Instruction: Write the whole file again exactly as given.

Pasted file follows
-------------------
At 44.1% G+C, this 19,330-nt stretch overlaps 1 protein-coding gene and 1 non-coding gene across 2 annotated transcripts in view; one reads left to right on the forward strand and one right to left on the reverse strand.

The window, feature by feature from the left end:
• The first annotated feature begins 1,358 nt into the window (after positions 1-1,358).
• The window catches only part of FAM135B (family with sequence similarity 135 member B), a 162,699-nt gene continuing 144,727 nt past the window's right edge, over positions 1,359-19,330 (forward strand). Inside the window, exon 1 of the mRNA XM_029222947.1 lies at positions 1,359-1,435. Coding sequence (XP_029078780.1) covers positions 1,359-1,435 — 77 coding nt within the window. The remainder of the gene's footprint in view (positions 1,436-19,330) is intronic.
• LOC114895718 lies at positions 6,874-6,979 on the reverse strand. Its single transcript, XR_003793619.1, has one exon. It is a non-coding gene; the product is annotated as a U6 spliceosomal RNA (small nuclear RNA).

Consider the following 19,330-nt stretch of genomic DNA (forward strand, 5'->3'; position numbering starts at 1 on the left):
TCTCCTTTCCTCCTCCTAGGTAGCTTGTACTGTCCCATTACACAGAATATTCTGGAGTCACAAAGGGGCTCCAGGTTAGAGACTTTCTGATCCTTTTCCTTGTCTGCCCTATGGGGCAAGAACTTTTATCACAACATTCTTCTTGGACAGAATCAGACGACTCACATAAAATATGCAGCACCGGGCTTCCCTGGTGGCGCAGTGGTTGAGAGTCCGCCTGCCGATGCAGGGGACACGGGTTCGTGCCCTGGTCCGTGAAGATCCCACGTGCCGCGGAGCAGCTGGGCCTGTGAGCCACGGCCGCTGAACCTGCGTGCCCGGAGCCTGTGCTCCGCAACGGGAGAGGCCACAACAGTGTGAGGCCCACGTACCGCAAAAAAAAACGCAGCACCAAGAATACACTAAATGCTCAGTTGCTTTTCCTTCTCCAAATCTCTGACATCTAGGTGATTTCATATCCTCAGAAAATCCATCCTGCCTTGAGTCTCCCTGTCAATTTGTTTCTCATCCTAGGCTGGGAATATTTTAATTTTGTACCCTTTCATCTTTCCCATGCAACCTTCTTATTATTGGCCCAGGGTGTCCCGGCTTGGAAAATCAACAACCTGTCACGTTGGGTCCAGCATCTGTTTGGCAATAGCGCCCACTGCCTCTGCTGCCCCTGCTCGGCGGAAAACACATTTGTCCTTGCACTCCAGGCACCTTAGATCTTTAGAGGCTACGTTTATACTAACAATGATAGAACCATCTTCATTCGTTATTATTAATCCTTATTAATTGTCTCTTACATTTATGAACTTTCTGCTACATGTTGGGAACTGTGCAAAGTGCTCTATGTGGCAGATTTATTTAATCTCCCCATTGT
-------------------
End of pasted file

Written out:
At 44.1% G+C, this 19,330-nt stretch overlaps 1 protein-coding gene and 1 non-coding gene across 2 annotated transcripts in view; one reads left to right on the forward strand and one right to left on the reverse strand.

The window, feature by feature from the left end:
• The first annotated feature begins 1,358 nt into the window (after positions 1-1,358).
• The window catches only part of FAM135B (family with sequence similarity 135 member B), a 162,699-nt gene continuing 144,727 nt past the window's right edge, over positions 1,359-19,330 (forward strand). Inside the window, exon 1 of the mRNA XM_029222947.1 lies at positions 1,359-1,435. Coding sequence (XP_029078780.1) covers positions 1,359-1,435 — 77 coding nt within the window. The remainder of the gene's footprint in view (positions 1,436-19,330) is intronic.
• LOC114895718 lies at positions 6,874-6,979 on the reverse strand. Its single transcript, XR_003793619.1, has one exon. It is a non-coding gene; the product is annotated as a U6 spliceosomal RNA (small nuclear RNA).

Consider the following 19,330-nt stretch of genomic DNA (forward strand, 5'->3'; position numbering starts at 1 on the left):
TCTCCTTTCCTCCTCCTAGGTAGCTTGTACTGTCCCATTACACAGAATATTCTGGAGTCACAAAGGGGCTCCAGGTTAGAGACTTTCTGATCCTTTTCCTTGTCTGCCCTATGGGGCAAGAACTTTTATCACAACATTCTTCTTGGACAGAATCAGACGACTCACATAAAATATGCAGCACCGGGCTTCCCTGGTGGCGCAGTGGTTGAGAGTCCGCCTGCCGATGCAGGGGACACGGGTTCGTGCCCTGGTCCGTGAAGATCCCACGTGCCGCGGAGCAGCTGGGCCTGTGAGCCACGGCCGCTGAACCTGCGTGCCCGGAGCCTGTGCTCCGCAACGGGAGAGGCCACAACAGTGTGAGGCCCACGTACCGCAAAAAAAAACGCAGCACCAAGAATACACTAAATGCTCAGTTGCTTTTCCTTCTCCAAATCTCTGACATCTAGGTGATTTCATATCCTCAGAAAATCCATCCTGCCTTGAGTCTCCCTGTCAATTTGTTTCTCATCCTAGGCTGGGAATATTTTAATTTTGTACCCTTTCATCTTTCCCATGCAACCTTCTTATTATTGGCCCAGGGTGTCCCGGCTTGGAAAATCAACAACCTGTCACGTTGGGTCCAGCATCTGTTTGGCAATAGCGCCCACTGCCTCTGCTGCCCCTGCTCGGCGGAAAACACATTTGTCCTTGCACTCCAGGCACCTTAGATCTTTAGAGGCTACGTTTATACTAACAATGATAGAACCATCTTCATTCGTTATTATTAATCCTTATTAATTGTCTCTTACATTTATGAACTTTCTGCTACATGTTGGGAACTGTGCAAAGTGCTCTATGTGGCAGATTTATTTAATCTCCCCATTGT